Local Inns are strengthened by the participation of judges and lawyers at all stages of practice. As Tom Comerford notes,
The Joseph Branch American Inn of Court in Winston-Salem, North Carolina, has benefited immensely from the participation of our judge/members. . . . Federal judges, superior court judges, and district court judges from Winston-Salem, Greensboro, and surrounding communities regularly attend and participate in our programs. Many members of the North Carolina Supreme Court and Court of Appeals are regular attendees. The participation of judges has been vital in creating a vibrant Inn. Members of the bar, law professors, and law students appreciate and thoroughly enjoy the opportunity to mingle with judiciary in a relaxed atmosphere. There is no question that these meetings open lines of communication between lawyers and the bench and promote civility and collegiality.
Reflecting on his personal experience within the American Inns of Court, Judge Kent Jordan shares the following:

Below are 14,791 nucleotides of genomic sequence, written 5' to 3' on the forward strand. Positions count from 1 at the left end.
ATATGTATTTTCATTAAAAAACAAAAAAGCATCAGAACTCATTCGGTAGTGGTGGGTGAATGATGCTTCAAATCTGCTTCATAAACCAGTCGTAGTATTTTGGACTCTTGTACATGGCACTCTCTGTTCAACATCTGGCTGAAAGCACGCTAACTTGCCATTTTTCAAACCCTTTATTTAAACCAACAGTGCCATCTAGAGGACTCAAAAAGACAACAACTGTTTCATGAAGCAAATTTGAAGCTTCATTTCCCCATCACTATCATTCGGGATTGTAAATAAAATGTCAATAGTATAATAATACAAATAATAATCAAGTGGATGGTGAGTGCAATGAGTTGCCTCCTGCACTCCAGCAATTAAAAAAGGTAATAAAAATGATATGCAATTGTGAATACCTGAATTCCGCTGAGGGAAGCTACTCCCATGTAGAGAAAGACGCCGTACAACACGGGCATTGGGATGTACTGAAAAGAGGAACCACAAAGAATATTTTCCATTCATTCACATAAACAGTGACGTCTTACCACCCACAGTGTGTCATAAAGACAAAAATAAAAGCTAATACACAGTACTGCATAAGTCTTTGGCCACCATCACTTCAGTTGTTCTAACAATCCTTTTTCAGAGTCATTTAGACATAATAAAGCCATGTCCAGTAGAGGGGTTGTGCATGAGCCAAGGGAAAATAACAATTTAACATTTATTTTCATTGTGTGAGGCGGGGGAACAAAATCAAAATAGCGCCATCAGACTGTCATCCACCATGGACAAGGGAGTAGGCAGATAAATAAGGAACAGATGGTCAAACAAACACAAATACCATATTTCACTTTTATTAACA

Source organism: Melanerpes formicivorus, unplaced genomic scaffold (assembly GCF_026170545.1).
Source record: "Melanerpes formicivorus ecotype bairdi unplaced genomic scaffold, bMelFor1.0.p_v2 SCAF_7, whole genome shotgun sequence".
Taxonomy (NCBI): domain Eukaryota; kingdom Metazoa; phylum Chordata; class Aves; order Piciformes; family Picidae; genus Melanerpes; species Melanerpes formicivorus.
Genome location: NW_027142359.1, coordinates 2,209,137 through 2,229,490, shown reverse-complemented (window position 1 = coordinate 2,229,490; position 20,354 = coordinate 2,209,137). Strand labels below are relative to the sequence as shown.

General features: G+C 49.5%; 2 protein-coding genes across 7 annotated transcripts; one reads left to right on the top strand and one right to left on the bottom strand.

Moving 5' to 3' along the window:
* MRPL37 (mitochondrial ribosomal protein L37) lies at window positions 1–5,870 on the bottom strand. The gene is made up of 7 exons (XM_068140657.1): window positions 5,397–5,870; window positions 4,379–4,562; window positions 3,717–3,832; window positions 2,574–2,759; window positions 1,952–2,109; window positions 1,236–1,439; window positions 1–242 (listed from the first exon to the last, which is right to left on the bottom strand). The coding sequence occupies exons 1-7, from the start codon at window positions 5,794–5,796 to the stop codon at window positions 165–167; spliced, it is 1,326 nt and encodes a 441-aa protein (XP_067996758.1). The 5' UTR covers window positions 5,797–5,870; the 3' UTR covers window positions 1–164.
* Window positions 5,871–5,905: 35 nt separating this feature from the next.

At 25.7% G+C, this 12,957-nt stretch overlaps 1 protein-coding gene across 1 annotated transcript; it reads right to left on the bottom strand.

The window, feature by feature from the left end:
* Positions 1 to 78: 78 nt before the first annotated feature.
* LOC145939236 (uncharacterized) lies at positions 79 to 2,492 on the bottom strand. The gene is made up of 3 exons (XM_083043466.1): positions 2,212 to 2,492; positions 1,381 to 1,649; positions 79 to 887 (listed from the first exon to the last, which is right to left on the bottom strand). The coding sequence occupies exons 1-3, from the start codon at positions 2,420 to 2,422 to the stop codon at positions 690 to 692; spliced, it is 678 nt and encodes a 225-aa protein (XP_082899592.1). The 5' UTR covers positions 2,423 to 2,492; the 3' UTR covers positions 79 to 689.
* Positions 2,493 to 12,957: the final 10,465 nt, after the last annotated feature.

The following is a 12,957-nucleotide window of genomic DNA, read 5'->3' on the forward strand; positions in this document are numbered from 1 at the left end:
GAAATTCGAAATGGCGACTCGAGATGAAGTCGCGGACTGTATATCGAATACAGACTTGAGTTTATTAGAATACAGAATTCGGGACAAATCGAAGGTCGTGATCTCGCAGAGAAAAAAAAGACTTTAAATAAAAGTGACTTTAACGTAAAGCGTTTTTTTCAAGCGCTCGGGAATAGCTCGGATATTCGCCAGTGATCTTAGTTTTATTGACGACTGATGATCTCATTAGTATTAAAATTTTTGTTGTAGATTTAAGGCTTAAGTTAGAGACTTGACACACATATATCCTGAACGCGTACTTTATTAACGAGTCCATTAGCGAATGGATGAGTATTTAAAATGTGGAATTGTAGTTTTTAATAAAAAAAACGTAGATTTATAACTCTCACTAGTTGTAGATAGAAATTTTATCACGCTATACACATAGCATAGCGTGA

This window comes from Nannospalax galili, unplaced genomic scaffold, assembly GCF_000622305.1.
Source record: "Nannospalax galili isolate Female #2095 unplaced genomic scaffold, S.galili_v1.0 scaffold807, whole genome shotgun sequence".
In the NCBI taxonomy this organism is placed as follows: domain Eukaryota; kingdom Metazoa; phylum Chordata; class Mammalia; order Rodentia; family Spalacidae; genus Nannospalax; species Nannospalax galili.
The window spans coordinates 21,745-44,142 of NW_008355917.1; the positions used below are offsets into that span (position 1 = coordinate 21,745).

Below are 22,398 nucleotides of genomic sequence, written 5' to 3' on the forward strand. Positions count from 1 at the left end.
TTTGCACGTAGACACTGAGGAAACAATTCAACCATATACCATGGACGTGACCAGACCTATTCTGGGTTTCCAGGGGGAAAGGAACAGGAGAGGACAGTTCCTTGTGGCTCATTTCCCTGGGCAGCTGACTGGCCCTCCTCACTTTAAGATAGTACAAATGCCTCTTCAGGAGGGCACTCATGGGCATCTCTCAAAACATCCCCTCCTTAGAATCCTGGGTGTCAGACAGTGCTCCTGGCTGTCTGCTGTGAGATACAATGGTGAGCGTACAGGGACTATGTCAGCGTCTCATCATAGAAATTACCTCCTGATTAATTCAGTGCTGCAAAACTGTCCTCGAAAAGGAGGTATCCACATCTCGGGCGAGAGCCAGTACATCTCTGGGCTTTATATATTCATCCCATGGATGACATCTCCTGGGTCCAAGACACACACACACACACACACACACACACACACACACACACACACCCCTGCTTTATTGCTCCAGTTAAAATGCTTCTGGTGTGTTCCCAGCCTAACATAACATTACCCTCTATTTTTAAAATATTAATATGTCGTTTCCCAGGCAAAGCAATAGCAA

I have been lucky enough in my career, both as a lawyer and a judge, to watch how the insights of judges and other Inn leaders have inspired a great movement to strengthen and improve the legal profession. During conversations over dinner, I got to know leaders of my legal community whom I would likely never have met otherwise. Their example to me as a young lawyer was very meaningful, including the example they set by taking time to participate in the Inn. Because Inn programs often feature examples of legal problems drawn from real life, I was able to hear those experienced lawyers and judges talk about how to handle situations I was likely to encounter. That practical advice, offered in a supportive teaching environment, did indeed prove useful on more than one occasion. As I’ve become more “seasoned,” the Inn meetings have continued to be a benefit to me. Attorneys can talk about what is and is not helpful in a judge’s handling of litigation, and those conversations take place in a spirit of goodwill that encourages a kind of candor that would be very hard to come by otherwise. Sometimes a helpful thought is shared during a presentation or sometimes in a quiet side conversation, but the Inn is the vehicle in either instance . . . this is of incalculable worth.